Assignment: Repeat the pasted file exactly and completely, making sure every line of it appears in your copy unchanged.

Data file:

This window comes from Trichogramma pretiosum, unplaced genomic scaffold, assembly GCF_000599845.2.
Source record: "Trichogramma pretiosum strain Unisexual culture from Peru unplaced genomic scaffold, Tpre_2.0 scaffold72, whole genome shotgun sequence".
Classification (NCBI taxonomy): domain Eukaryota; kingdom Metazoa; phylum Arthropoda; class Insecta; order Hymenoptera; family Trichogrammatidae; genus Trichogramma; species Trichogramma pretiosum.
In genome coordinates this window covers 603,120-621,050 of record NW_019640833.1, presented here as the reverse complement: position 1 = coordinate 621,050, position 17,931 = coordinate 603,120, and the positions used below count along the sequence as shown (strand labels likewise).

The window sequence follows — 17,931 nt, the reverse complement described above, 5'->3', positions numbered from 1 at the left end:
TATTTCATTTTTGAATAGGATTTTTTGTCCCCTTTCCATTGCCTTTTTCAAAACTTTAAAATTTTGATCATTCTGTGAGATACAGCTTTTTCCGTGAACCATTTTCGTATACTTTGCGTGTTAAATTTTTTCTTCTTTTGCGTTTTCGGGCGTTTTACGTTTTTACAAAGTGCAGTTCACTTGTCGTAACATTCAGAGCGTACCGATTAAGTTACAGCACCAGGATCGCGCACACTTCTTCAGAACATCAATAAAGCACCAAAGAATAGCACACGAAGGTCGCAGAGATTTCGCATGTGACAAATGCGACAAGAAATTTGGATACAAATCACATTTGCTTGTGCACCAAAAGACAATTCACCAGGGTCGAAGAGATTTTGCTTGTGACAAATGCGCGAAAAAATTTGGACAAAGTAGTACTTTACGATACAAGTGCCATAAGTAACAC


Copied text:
This window comes from Trichogramma pretiosum, unplaced genomic scaffold, assembly GCF_000599845.2.
Source record: "Trichogramma pretiosum strain Unisexual culture from Peru unplaced genomic scaffold, Tpre_2.0 scaffold72, whole genome shotgun sequence".
Classification (NCBI taxonomy): domain Eukaryota; kingdom Metazoa; phylum Arthropoda; class Insecta; order Hymenoptera; family Trichogrammatidae; genus Trichogramma; species Trichogramma pretiosum.
In genome coordinates this window covers 603,120-621,050 of record NW_019640833.1, presented here as the reverse complement: position 1 = coordinate 621,050, position 17,931 = coordinate 603,120, and the positions used below count along the sequence as shown (strand labels likewise).

The window sequence follows — 17,931 nt, the reverse complement described above, 5'->3', positions numbered from 1 at the left end:
TATTTCATTTTTGAATAGGATTTTTTGTCCCCTTTCCATTGCCTTTTTCAAAACTTTAAAATTTTGATCATTCTGTGAGATACAGCTTTTTCCGTGAACCATTTTCGTATACTTTGCGTGTTAAATTTTTTCTTCTTTTGCGTTTTCGGGCGTTTTACGTTTTTACAAAGTGCAGTTCACTTGTCGTAACATTCAGAGCGTACCGATTAAGTTACAGCACCAGGATCGCGCACACTTCTTCAGAACATCAATAAAGCACCAAAGAATAGCACACGAAGGTCGCAGAGATTTCGCATGTGACAAATGCGACAAGAAATTTGGATACAAATCACATTTGCTTGTGCACCAAAAGACAATTCACCAGGGTCGAAGAGATTTTGCTTGTGACAAATGCGCGAAAAAATTTGGACAAAGTAGTACTTTACGATACAAGTGCCATAAGTAACAC